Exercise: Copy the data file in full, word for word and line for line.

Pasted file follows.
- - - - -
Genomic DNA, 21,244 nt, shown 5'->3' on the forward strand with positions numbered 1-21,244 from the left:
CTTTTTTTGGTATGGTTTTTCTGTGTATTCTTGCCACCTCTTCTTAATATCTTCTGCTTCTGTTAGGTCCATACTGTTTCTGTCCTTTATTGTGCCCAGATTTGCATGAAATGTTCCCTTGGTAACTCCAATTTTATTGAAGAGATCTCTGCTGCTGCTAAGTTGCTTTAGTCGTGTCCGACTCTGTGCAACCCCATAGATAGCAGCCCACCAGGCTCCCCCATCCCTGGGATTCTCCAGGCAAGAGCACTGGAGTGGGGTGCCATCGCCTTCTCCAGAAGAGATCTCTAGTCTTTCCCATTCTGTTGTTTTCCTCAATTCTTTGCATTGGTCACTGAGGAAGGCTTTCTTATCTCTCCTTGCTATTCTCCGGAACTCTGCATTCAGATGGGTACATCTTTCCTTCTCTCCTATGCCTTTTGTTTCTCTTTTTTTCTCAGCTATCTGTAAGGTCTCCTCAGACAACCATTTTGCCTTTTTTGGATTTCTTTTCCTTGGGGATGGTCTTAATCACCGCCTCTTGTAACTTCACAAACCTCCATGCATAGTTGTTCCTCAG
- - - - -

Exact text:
Genomic DNA, 21,244 nt, shown 5'->3' on the forward strand with positions numbered 1-21,244 from the left:
CTTTTTTTGGTATGGTTTTTCTGTGTATTCTTGCCACCTCTTCTTAATATCTTCTGCTTCTGTTAGGTCCATACTGTTTCTGTCCTTTATTGTGCCCAGATTTGCATGAAATGTTCCCTTGGTAACTCCAATTTTATTGAAGAGATCTCTGCTGCTGCTAAGTTGCTTTAGTCGTGTCCGACTCTGTGCAACCCCATAGATAGCAGCCCACCAGGCTCCCCCATCCCTGGGATTCTCCAGGCAAGAGCACTGGAGTGGGGTGCCATCGCCTTCTCCAGAAGAGATCTCTAGTCTTTCCCATTCTGTTGTTTTCCTCAATTCTTTGCATTGGTCACTGAGGAAGGCTTTCTTATCTCTCCTTGCTATTCTCCGGAACTCTGCATTCAGATGGGTACATCTTTCCTTCTCTCCTATGCCTTTTGTTTCTCTTTTTTTCTCAGCTATCTGTAAGGTCTCCTCAGACAACCATTTTGCCTTTTTTGGATTTCTTTTCCTTGGGGATGGTCTTAATCACCGCCTCTTGTAACTTCACAAACCTCCATGCATAGTTGTTCCTCAG